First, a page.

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Henschel Hs 126

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As well as providing the right combination of performance and handling characteristics, the Hs 126 was well equipped for its role. The sliding canopy over the cockpit incorporated deflector panels to shield the observer's gun from slipstream, while a bay in the rear fuselage could carry cameras or ten 10 kg (22 lbs) bombs. Deliveries to the Luftwaffe started in the spring of 1938 and in September 1939 a total of 13 tactical reconnaissance squadrons operating the Hs 126 took part in the invasion of poland. They were used for ground attack, as well as reconnaissance missions and with little opposition their losses were light.

By mid 1940 over the Western Front, life was growing harder for the Hs 126. Production ended in January 1941 as deliveries of its replacement, the Fw 189, got under way. Most of the operational units had been transferred to the Eastern Front by June 1942, though one squadrons operated the Hs 126 in North Africa.

Although it was used mainly as a glider tug after mid 1942, the Hs 126 was also used to equip several units specializing in night time, close support operations.

Henschel's 126 was based on an earlier company design for an army co-operation and short range reconnaissance aircraft. The Hs 122 had proved its ability to operate from short strips and at low airspeeds, but was too slow. With a more powerful engine and refined wings to improve performance, the resulting Hs 126 became the Luftwaffe's standard tactical reconnaissance aircraft in the early years of World War II.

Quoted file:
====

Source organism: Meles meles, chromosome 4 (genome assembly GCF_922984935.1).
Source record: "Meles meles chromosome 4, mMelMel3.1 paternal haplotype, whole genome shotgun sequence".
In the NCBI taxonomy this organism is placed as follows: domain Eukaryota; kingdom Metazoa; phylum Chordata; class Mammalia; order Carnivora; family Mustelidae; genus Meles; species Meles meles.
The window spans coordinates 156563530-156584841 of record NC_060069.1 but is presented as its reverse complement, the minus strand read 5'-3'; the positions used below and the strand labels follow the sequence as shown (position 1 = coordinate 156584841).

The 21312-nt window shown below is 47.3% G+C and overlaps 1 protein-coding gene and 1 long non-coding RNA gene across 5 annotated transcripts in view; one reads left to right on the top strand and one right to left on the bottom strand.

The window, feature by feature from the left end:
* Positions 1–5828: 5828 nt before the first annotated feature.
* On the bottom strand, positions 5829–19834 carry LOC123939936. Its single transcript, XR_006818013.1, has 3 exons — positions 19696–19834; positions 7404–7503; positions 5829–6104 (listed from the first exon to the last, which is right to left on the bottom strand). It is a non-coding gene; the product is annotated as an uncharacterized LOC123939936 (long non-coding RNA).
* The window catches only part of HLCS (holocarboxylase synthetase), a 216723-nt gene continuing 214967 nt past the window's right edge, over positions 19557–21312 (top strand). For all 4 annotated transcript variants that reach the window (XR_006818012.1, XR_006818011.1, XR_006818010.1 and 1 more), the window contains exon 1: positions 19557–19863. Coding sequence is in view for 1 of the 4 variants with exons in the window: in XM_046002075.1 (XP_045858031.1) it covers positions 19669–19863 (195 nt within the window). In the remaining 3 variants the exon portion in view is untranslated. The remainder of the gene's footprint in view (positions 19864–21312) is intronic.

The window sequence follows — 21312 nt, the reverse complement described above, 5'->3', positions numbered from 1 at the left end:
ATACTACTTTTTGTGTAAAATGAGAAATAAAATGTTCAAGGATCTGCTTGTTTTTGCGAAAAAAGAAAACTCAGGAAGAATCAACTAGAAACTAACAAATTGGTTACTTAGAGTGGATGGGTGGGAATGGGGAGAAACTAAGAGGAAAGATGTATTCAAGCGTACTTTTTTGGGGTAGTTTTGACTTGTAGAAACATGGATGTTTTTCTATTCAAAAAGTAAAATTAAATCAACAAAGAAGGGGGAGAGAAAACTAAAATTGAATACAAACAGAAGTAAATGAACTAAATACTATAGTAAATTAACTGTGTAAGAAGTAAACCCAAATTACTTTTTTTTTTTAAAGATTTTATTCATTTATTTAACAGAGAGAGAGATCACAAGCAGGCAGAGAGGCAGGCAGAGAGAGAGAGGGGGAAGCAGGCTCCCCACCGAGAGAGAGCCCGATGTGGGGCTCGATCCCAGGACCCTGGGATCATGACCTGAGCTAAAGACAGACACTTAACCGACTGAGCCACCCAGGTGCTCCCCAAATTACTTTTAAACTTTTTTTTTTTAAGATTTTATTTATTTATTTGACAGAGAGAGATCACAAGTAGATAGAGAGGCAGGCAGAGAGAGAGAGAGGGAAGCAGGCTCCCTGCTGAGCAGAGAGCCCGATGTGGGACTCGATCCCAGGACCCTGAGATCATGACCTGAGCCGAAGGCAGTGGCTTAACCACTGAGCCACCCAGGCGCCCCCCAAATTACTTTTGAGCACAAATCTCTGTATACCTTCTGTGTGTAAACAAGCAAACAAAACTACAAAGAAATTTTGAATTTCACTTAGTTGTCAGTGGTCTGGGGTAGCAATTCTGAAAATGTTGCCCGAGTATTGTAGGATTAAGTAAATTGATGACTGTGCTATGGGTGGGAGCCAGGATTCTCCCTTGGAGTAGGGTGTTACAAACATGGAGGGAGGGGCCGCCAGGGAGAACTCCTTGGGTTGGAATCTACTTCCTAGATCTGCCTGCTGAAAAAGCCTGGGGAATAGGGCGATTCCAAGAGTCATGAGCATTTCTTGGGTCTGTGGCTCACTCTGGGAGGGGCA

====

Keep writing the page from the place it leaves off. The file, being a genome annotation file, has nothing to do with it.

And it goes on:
Henschel Hs 126

Henschel Hs 126 in the eyes of the Wehrmacht Henschel Hs 126 with high lift wing Henschel Hs 126 two-seat tactical reconnaissance aircraft
Armed with a single 50 kgs (110 lbs) bomb fitted to an optional fuselage side rack, an Hs 126 prepares for takeoff. The Hs 126's parasol wing provided excellent lift, allowing the aircraft to operate from short strips close to the front line. Large flaps allowed the Hs 126 to land and take off at low speeds. Over the battlefield, the Hs 126 was aerial eyes of the Wehrmacht. Leaning over the side of the fuselage a gunner photographs enemy positions.

Henschel Hs 126 (Technical Specification)
Role Two-seat tactical reconnaissance aircraft
Manufacturer Henschel
Maximum Speed 354 kmh (220 mph)
Ceiling 8,200 meters (26,900 feet)
Maximum Takeoff

4,470 lbs
3,270 kg (7,209 lbs)
Wing Area

14.50 meters (47 ft 7 in)
10.85 meters (35 ft 7 in)
3.73 meters (12 ft 3 in)
31.59 square meters (340 sq ft)
Engines One BMW Bramo Fafnir nine cylinder air-cooled radial engine which provides 671-kW (900-hp)

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